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Glass in the Classroom and Home

Whenever possible, try to build a control of error into each activity so it becomes clear to your child when she has made a mistake. The rationale behind letting children use cups and bowls that break if they are dropped or misused is that children quickly learn to be careful and controlled when they use them. Mistakes are an opportunity for patiently showing your child once more how to do a task correctly, and generally lead to a new lesson in problem-solving: “How do we gather up all those beads?” or “How do we safely clean up the broken pieces?”

Select toys, tools, and other everyday items that your child will use on the basis of their appropriate size, ease of handling, and beauty. When you choose trays, pitchers, and other utensils for your child to use in everyday life, avoid things which are cheap and made of plastic. Look instead for the most attractive materials you can find and afford. Children respond to the beauty of wood, glass, silver, brass, and similar natural materials.

Young children absorb and remember every nuance of their early home environments. The aim is for you to design activities that will draw your child’s interest and to create prepared surroundings that are harmonious and beautiful.

© 2008 Dorling Kindersley; reprinted with permission of the publisher.

Glass in Class

—by Kelly Mannion, M. Ed.

Shall I use wood or plastic trays in my classroom? Work with traditional materials or make my own? Have sewn polish cloths or let the children wrap the flannel squares around their tiny fingers? We’re pretty specific, we Montessorians. We like things just so. We tend to prepare our environments somewhat methodically. Like most teachers, I have a rationale for a certain way of doing things and a preference to which I am unwaveringly committed.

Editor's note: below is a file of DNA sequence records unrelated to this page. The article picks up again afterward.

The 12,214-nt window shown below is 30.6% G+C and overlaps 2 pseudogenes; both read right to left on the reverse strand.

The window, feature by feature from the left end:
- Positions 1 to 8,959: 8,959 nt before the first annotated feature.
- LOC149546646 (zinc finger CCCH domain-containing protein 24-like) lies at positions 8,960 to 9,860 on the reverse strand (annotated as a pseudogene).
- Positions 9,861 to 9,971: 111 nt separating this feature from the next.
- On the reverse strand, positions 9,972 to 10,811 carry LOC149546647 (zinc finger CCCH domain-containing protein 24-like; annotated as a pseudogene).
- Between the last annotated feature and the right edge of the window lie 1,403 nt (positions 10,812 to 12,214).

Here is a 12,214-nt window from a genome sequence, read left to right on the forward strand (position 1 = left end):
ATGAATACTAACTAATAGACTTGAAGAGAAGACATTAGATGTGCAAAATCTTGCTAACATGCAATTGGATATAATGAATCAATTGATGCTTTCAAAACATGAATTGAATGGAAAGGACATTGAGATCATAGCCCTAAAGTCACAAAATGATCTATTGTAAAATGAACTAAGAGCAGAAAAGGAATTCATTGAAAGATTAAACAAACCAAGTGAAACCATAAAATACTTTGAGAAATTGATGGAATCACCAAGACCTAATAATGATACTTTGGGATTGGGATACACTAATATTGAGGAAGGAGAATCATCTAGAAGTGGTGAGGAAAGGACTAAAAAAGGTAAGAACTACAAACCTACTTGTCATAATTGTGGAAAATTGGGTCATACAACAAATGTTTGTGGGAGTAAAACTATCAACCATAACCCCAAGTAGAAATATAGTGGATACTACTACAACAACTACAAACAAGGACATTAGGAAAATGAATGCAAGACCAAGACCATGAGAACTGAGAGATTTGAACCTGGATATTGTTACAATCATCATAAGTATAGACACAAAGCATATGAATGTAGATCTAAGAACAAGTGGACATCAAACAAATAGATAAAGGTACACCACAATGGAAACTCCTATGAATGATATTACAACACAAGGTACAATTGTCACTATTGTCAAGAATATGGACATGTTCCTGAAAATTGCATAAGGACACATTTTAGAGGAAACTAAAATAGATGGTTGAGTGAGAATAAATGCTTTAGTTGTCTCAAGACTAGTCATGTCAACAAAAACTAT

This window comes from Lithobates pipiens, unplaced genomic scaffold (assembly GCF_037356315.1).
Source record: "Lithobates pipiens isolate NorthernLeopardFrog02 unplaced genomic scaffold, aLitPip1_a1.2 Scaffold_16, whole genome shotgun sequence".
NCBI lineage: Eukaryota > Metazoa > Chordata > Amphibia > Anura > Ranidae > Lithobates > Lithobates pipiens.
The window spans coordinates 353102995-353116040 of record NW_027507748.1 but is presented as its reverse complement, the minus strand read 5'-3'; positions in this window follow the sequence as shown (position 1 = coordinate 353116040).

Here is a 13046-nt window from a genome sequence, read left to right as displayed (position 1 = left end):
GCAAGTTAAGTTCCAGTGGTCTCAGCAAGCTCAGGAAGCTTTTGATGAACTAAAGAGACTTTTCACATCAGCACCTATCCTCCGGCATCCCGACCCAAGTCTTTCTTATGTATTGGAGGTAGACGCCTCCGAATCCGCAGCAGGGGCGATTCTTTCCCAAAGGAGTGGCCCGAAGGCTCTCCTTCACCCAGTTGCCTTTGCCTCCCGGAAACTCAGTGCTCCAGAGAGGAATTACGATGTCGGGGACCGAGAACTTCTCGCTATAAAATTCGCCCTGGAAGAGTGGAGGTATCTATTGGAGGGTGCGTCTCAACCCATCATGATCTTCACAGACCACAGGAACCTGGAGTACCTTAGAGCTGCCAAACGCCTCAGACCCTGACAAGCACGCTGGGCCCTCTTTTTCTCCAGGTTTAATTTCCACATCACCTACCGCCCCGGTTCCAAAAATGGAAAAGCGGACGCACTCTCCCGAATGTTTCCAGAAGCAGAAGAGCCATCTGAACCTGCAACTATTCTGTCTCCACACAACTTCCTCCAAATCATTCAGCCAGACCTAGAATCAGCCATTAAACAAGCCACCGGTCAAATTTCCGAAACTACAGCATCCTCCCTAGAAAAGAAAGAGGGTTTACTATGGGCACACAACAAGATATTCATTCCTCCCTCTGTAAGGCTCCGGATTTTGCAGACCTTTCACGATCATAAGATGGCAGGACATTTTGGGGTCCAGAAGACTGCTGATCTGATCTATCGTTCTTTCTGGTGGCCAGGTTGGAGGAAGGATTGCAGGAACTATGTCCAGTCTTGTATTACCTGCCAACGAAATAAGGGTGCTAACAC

So why glass? Ahh, the appeal of smooth, solid, aesthetically-pleasing glass… the good weight in the hand that makes for real substance. The swishing sound of grain poured into a glass bowl is just plain satisfying. And who doesn’t get a little kick out of the clinking point of interest that a bean or a bead makes when it hits the bottom of a glass bowl?

Let the Children do WHAT!?!
While I thought my trainers insightful for suggesting we provide real objects for the children, I thought it preposterous when they advised us to let the children experience firsthand the consequence of dropping a breakable glass —and then allow them to clean up themselves!

However, this convert will tell you there is nothing quite like watching the young child realize that a broken glass or plate is not a disaster. It’s just a broken glass or plate and